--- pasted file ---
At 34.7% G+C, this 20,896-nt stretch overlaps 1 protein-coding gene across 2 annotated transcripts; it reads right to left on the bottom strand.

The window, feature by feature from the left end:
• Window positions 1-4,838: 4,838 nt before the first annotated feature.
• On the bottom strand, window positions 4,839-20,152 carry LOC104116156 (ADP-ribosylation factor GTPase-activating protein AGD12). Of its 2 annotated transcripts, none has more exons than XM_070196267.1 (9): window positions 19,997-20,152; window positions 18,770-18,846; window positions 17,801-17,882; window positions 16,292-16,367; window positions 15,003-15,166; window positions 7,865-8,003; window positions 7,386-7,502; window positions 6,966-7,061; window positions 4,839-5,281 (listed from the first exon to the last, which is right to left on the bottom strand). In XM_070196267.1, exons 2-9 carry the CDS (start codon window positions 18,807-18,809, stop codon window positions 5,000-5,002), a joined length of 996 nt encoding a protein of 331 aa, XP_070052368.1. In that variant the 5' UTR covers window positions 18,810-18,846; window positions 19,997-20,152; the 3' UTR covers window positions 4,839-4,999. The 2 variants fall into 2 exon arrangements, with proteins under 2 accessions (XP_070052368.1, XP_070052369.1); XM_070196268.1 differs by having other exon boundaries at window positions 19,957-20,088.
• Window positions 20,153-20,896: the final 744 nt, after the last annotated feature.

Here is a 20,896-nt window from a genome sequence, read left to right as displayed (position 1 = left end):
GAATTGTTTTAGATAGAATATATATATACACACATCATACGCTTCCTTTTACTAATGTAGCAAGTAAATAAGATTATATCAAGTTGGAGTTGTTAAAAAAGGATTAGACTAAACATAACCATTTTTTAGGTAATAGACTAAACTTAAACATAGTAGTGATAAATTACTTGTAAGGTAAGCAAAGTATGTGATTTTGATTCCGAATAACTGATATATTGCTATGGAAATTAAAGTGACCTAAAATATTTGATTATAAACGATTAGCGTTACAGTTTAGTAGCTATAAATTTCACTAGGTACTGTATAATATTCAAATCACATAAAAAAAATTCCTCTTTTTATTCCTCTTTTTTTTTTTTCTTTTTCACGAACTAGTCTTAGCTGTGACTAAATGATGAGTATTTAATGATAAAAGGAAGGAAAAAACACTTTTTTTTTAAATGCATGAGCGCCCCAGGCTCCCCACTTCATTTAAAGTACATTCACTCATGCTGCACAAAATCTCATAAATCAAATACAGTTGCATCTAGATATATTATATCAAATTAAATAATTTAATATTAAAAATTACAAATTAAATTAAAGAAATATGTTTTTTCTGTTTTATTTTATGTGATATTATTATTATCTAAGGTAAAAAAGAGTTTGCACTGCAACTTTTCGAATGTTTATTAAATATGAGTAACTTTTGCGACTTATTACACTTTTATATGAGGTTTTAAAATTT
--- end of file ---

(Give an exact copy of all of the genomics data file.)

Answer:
At 34.7% G+C, this 20,896-nt stretch overlaps 1 protein-coding gene across 2 annotated transcripts; it reads right to left on the bottom strand.

The window, feature by feature from the left end:
• Window positions 1-4,838: 4,838 nt before the first annotated feature.
• On the bottom strand, window positions 4,839-20,152 carry LOC104116156 (ADP-ribosylation factor GTPase-activating protein AGD12). Of its 2 annotated transcripts, none has more exons than XM_070196267.1 (9): window positions 19,997-20,152; window positions 18,770-18,846; window positions 17,801-17,882; window positions 16,292-16,367; window positions 15,003-15,166; window positions 7,865-8,003; window positions 7,386-7,502; window positions 6,966-7,061; window positions 4,839-5,281 (listed from the first exon to the last, which is right to left on the bottom strand). In XM_070196267.1, exons 2-9 carry the CDS (start codon window positions 18,807-18,809, stop codon window positions 5,000-5,002), a joined length of 996 nt encoding a protein of 331 aa, XP_070052368.1. In that variant the 5' UTR covers window positions 18,810-18,846; window positions 19,997-20,152; the 3' UTR covers window positions 4,839-4,999. The 2 variants fall into 2 exon arrangements, with proteins under 2 accessions (XP_070052368.1, XP_070052369.1); XM_070196268.1 differs by having other exon boundaries at window positions 19,957-20,088.
• Window positions 20,153-20,896: the final 744 nt, after the last annotated feature.

Here is a 20,896-nt window from a genome sequence, read left to right as displayed (position 1 = left end):
GAATTGTTTTAGATAGAATATATATATACACACATCATACGCTTCCTTTTACTAATGTAGCAAGTAAATAAGATTATATCAAGTTGGAGTTGTTAAAAAAGGATTAGACTAAACATAACCATTTTTTAGGTAATAGACTAAACTTAAACATAGTAGTGATAAATTACTTGTAAGGTAAGCAAAGTATGTGATTTTGATTCCGAATAACTGATATATTGCTATGGAAATTAAAGTGACCTAAAATATTTGATTATAAACGATTAGCGTTACAGTTTAGTAGCTATAAATTTCACTAGGTACTGTATAATATTCAAATCACATAAAAAAAATTCCTCTTTTTATTCCTCTTTTTTTTTTTTCTTTTTCACGAACTAGTCTTAGCTGTGACTAAATGATGAGTATTTAATGATAAAAGGAAGGAAAAAACACTTTTTTTTTAAATGCATGAGCGCCCCAGGCTCCCCACTTCATTTAAAGTACATTCACTCATGCTGCACAAAATCTCATAAATCAAATACAGTTGCATCTAGATATATTATATCAAATTAAATAATTTAATATTAAAAATTACAAATTAAATTAAAGAAATATGTTTTTTCTGTTTTATTTTATGTGATATTATTATTATCTAAGGTAAAAAAGAGTTTGCACTGCAACTTTTCGAATGTTTATTAAATATGAGTAACTTTTGCGACTTATTACACTTTTATATGAGGTTTTAAAATTT